BROOKSVILLE — Supervisor of Elections Annie Williams said Wednesday that she may have to cancel out roughly 500 absentee ballots sent out recently because of an error in the order of candidates.
If the candidates affected by the botched ballots agree not to sue over the election results, however, Williams could use the tainted tallies and avoid spending the estimated $5,000 reprinting and mailing costs.
All of this left first-time candidate Michael Burmann between a rock and a hard place Wednesday night.
The ballots mailed to Republicans mistakenly list the County Commission candidates in District 1 out of order. They should have been listed alphabetically as Burmann, Jeff Stabins and Jon "Jaz'' Zydenbos but Stabins name was listed first.
When first contacted about the error on Wednesday, Williams told the Hernando Times that she was going to change the ballot only because a question had been raised by a candidate. She said "there is no law that says they have to be'' in alphabetical order.
But Florida Statute 101.151 states "the names of candidates for each office shall be arranged alphabetically as to surnames on a primary election ballot.'" Jennifer Davis, spokeswoman for the state Division of Elections confirmed that the statute applies in this instance.
When asked a second time later whether the law required names to be alphabetical, Williams still said it did not. But she said she would send out new ballots "in order for it not to be perceived as (giving) any special treatment.''
Davis said there are no penalties in the law for a mistake. The only difficulty arises if a candidate sues over the outcome of an election.
Williams met late Wednesday with County Attorney Garth Coller, who also serves as the attorney for the Hernando County Canvassing Board, which oversees elections.
Coller and Williams talked to both Stabins and Burmann to find out if they were willing to waive the alphabetical listing requirement and agree formally not to sue over the election results.
Burmann said late Wednesday that he was asked to give a quick response and felt he was being put in an unfair situation.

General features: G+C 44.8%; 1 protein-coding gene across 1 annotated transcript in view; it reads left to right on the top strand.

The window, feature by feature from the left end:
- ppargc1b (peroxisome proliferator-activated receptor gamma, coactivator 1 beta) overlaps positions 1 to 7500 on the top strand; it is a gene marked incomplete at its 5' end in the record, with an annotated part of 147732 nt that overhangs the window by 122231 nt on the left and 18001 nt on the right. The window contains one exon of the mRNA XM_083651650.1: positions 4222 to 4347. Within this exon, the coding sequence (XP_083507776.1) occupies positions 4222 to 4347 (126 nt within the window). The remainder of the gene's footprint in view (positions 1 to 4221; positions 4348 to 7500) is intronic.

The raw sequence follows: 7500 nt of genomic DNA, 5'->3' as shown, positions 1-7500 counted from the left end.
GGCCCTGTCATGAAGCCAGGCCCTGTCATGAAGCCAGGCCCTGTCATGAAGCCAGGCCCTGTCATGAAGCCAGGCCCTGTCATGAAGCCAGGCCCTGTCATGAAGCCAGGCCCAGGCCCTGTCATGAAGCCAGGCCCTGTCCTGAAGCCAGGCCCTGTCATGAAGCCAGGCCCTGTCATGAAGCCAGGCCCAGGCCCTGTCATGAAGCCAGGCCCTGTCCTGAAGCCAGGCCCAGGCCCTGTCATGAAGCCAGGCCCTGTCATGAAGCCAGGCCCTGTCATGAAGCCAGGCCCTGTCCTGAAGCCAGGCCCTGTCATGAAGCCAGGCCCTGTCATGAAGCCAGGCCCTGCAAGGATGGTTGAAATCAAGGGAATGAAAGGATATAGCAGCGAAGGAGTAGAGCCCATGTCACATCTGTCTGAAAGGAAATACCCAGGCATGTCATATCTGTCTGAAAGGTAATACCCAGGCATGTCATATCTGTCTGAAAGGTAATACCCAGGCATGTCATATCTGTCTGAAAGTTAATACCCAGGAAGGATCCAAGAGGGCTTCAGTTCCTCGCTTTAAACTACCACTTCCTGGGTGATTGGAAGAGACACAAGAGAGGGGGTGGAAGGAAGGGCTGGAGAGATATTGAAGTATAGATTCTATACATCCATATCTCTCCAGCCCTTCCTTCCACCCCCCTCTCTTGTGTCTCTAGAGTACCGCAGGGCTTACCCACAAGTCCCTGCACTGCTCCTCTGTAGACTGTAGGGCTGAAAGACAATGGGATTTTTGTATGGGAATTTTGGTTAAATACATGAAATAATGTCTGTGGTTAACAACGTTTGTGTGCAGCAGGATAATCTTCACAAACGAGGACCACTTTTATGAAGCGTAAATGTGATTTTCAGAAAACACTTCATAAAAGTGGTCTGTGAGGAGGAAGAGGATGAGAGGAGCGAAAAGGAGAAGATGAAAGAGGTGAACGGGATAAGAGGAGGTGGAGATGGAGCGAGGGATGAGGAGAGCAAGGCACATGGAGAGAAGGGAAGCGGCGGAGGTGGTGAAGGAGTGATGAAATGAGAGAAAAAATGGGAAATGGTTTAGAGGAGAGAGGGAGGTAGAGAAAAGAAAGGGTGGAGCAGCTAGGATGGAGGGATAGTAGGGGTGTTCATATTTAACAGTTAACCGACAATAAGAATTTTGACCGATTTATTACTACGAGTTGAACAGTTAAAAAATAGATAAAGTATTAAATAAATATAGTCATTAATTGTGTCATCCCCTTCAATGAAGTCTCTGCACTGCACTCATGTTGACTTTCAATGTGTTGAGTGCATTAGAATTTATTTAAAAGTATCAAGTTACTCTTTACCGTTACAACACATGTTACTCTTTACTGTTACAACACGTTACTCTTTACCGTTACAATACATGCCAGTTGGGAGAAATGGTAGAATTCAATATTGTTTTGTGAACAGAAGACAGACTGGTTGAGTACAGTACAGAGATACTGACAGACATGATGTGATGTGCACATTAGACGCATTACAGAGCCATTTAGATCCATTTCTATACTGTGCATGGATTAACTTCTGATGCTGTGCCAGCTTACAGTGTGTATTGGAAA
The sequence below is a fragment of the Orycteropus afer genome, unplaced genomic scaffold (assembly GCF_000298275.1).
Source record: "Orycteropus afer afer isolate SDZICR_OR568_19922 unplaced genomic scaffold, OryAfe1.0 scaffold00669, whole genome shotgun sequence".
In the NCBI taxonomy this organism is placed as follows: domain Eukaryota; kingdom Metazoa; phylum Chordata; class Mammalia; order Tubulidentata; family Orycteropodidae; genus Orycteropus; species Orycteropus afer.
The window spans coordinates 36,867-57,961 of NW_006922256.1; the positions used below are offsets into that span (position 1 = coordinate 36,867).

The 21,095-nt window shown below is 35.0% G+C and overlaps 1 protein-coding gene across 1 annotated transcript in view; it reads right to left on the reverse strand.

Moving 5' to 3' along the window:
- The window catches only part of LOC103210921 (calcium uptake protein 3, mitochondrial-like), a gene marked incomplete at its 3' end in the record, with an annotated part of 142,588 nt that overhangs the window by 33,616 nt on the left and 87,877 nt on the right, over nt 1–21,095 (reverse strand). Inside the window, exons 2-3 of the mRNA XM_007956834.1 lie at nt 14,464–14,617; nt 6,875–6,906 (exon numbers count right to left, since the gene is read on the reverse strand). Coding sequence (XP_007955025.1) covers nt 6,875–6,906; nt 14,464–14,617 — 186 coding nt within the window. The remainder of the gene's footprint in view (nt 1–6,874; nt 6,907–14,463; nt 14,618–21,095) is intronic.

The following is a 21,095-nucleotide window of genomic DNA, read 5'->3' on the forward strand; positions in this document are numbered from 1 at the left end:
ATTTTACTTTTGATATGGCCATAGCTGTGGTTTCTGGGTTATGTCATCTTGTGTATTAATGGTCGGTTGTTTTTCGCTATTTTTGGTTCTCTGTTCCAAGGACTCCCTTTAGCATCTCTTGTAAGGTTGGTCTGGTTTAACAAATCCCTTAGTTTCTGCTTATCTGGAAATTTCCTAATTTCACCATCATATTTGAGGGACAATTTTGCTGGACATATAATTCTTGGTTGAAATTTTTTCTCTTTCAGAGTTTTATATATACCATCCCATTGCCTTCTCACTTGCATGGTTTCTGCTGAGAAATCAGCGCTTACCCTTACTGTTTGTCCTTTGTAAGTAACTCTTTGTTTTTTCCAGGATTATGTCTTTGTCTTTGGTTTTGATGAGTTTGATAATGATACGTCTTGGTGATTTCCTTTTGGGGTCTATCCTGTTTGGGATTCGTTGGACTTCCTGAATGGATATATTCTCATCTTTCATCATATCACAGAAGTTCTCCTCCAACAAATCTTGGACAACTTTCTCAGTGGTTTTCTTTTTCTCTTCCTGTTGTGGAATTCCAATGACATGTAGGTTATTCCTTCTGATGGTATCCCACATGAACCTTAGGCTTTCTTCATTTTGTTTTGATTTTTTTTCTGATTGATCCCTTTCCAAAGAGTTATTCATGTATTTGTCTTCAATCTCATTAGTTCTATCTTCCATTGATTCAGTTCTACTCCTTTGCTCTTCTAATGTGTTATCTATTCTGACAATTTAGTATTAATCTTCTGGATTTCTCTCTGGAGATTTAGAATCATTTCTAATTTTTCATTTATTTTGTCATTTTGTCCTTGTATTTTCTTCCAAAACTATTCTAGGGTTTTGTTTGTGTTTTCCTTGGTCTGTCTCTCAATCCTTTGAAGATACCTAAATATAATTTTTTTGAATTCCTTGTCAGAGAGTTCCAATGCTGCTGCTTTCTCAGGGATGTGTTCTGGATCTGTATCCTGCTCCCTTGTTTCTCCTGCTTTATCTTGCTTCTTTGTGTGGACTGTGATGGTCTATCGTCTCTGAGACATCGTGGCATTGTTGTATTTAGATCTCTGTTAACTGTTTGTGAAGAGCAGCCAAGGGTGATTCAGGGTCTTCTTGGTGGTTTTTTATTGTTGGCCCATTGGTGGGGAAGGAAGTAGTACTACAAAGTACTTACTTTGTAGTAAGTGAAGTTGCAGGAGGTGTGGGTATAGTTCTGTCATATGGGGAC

He said that he has heard that being the first name in a race on the ballot wins a candidate extra votes, which could be decisive in a three-person contest. While he didn't want to feel responsible, or be blamed, for costing county taxpayers to have the ballots redone, "I also don't want to lose the election.''
At press time, Burmann said he wanted to consult with his supporters before making a decision. He told Williams that he would make his choice today.
"It becomes a really, really tough decision,'' he said.
Stabins said he was talking to a supporter on the phone Wednesday morning who told him that he had just received his absentee ballot. Stabins asked the supporter to check the ballot to be sure his name was there. The friend congratulated him for being first on the ballot and Stabins said he was shocked.
Stabins said he immediately called Williams, who was not aware of the problem. She checked an absentee ballot and told Stabins that a mistake was made by the printer and that the ballots would be re-done.
"I want a fair race. I don't want any unfair advantages,'' Stabins said. "It's wrong and it must be fixed.''
Williams said if Burmann chooses not to sign the waiver, she will send out another, corrected, ballot to the 500 people who received bad ballots. A note will be attached explaining to them that the first ballot was not valid and they must fill out another.
If a voter has already filled out and mailed out their incorrect ballot, Williams said it would be flagged once it is received and not counted.
The elections office's system will recognize only one ballot from each voter, she said.
She said of the mistake that "no harm has been done'' and that this kind of error has happened before and been resolved through a waiver.
The mistake brought an immediate response from one of Williams' opponents in her own hotly contested reelection bid. Republican Shirley Anderson sent out a press release blasting Williams, saying the mistake would affect military and overseas voters.
"It is clear the ballots were printed in error and cannot be corrected without additional taxpayer expense,'' Anderson said in the statement. "It is the supervisor's job to proof the ballot prior to printing … This kind of incompetence must stop.''
Williams said that everyone makes mistakes and now she was trying to "do the right thing'' and find a solution that would satisfy everyone.
Barbara Behrendt can be reached at firstname.lastname@example.org or (352) 848-1434.